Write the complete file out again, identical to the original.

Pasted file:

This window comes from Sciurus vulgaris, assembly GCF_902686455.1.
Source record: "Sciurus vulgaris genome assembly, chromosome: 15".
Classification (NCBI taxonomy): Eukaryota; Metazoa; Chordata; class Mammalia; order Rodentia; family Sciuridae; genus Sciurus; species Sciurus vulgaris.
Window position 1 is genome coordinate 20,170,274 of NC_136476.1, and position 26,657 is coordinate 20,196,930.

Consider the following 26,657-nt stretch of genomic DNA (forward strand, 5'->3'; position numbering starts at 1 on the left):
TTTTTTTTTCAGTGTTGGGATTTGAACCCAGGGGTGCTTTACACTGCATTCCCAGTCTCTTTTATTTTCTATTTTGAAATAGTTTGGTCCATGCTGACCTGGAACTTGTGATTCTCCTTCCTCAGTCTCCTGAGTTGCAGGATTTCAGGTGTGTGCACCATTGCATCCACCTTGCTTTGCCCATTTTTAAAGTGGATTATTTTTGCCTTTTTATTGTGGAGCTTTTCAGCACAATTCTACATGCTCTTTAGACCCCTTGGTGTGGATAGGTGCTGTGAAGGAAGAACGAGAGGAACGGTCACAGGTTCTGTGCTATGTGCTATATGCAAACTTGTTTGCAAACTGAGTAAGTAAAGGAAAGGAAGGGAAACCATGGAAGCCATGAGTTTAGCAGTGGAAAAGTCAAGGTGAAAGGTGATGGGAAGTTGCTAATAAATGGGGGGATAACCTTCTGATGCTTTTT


This window comes from Sciurus vulgaris, assembly GCF_902686455.1.
Source record: "Sciurus vulgaris genome assembly, chromosome: 15".
Classification (NCBI taxonomy): Eukaryota; Metazoa; Chordata; class Mammalia; order Rodentia; family Sciuridae; genus Sciurus; species Sciurus vulgaris.
Window position 1 is genome coordinate 20,170,274 of NC_136476.1, and position 26,657 is coordinate 20,196,930.

Consider the following 26,657-nt stretch of genomic DNA (forward strand, 5'->3'; position numbering starts at 1 on the left):
TTTTTTTTTCAGTGTTGGGATTTGAACCCAGGGGTGCTTTACACTGCATTCCCAGTCTCTTTTATTTTCTATTTTGAAATAGTTTGGTCCATGCTGACCTGGAACTTGTGATTCTCCTTCCTCAGTCTCCTGAGTTGCAGGATTTCAGGTGTGTGCACCATTGCATCCACCTTGCTTTGCCCATTTTTAAAGTGGATTATTTTTGCCTTTTTATTGTGGAGCTTTTCAGCACAATTCTACATGCTCTTTAGACCCCTTGGTGTGGATAGGTGCTGTGAAGGAAGAACGAGAGGAACGGTCACAGGTTCTGTGCTATGTGCTATATGCAAACTTGTTTGCAAACTGAGTAAGTAAAGGAAAGGAAGGGAAACCATGGAAGCCATGAGTTTAGCAGTGGAAAAGTCAAGGTGAAAGGTGATGGGAAGTTGCTAATAAATGGGGGGATAACCTTCTGATGCTTTTT